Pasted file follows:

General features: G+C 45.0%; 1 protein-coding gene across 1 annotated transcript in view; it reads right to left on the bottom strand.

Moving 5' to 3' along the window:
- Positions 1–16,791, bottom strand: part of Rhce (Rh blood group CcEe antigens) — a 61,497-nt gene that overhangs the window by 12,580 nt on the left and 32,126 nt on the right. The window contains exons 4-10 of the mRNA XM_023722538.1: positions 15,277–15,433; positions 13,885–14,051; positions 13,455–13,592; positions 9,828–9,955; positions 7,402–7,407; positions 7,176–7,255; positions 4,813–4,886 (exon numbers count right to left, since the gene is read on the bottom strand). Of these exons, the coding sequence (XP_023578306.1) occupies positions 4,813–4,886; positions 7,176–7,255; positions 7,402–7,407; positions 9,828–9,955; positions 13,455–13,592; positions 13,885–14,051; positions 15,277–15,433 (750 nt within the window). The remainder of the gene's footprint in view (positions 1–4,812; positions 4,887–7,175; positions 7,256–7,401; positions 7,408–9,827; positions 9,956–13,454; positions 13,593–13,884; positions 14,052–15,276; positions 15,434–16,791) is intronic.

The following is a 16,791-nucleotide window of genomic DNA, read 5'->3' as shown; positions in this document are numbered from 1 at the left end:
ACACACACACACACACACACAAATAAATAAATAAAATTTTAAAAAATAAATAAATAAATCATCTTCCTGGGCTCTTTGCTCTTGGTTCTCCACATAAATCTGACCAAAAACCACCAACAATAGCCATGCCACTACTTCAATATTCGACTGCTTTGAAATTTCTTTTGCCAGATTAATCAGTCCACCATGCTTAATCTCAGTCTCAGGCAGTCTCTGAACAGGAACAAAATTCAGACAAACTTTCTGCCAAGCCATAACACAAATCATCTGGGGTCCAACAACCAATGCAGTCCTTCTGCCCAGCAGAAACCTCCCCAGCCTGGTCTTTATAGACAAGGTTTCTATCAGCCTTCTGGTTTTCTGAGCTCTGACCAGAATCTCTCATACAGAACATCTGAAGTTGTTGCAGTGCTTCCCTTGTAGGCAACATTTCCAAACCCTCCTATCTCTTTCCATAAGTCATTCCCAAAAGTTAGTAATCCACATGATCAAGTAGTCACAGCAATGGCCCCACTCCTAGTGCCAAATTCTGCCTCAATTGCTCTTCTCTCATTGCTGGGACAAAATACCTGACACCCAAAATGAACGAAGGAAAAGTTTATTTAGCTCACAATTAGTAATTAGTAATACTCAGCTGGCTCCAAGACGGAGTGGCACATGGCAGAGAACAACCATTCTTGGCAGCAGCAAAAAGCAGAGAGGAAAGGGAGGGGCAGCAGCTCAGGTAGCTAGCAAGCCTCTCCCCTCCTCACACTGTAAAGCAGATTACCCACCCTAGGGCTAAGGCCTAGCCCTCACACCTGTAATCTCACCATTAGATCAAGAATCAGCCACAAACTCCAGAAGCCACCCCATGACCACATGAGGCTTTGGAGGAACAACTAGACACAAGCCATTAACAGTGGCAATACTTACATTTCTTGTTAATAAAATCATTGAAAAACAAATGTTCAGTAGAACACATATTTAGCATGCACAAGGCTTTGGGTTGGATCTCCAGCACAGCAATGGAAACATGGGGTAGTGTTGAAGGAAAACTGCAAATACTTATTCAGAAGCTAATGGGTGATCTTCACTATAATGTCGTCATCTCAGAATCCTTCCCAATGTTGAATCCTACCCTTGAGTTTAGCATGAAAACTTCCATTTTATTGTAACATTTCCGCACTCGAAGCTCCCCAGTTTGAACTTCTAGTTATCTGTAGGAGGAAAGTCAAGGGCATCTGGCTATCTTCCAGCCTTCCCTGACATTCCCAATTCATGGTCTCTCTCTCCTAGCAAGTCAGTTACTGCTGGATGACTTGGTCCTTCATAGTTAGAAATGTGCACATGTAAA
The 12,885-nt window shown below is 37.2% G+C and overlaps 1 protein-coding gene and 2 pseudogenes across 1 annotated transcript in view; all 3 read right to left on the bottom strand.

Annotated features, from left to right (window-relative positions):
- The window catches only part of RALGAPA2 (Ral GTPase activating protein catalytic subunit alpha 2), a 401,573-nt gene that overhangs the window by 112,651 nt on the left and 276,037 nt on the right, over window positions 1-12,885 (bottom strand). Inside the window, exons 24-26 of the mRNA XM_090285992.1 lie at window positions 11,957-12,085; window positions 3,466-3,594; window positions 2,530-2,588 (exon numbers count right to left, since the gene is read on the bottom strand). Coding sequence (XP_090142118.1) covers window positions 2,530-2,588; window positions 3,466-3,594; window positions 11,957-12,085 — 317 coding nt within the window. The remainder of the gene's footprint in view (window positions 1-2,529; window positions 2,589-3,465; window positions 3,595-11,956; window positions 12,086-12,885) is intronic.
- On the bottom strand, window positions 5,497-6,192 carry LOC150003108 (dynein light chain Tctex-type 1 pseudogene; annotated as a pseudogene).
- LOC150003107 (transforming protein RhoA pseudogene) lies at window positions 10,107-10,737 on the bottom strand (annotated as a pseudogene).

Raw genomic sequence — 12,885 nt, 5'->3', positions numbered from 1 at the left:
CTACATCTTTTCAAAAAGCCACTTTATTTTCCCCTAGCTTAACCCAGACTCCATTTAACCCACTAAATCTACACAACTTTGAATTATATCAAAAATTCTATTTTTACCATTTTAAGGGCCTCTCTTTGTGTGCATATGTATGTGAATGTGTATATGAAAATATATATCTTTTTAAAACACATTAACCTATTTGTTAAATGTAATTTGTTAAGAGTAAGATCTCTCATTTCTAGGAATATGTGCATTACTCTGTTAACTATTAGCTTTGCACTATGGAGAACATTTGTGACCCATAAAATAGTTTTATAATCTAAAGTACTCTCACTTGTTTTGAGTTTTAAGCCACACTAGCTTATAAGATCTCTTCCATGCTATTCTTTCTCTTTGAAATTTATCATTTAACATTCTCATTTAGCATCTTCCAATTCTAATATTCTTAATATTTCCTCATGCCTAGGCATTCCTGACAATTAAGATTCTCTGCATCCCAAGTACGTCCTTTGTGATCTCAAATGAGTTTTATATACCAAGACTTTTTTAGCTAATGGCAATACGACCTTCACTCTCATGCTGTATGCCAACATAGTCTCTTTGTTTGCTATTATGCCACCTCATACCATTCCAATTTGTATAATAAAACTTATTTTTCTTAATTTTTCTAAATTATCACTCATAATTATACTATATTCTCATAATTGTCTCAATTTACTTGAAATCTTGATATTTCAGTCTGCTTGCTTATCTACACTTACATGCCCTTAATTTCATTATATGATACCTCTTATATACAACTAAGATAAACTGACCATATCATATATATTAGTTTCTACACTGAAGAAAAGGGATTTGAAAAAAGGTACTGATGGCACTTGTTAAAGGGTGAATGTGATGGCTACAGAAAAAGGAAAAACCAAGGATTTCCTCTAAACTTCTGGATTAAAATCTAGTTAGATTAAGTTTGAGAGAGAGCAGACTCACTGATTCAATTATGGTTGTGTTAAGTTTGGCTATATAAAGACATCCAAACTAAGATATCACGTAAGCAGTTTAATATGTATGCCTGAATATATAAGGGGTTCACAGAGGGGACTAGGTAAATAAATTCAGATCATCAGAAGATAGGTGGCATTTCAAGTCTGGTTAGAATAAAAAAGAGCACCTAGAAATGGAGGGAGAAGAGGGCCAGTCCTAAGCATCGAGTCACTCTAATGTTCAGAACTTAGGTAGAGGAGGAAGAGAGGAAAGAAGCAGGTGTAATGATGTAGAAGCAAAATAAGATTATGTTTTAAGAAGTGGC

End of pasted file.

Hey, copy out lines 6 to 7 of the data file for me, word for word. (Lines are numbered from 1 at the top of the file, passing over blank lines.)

The 12,885-nt window shown below is 37.2% G+C and overlaps 1 protein-coding gene and 2 pseudogenes across 1 annotated transcript in view; all 3 read right to left on the bottom strand.

Annotated features, from left to right (window-relative positions):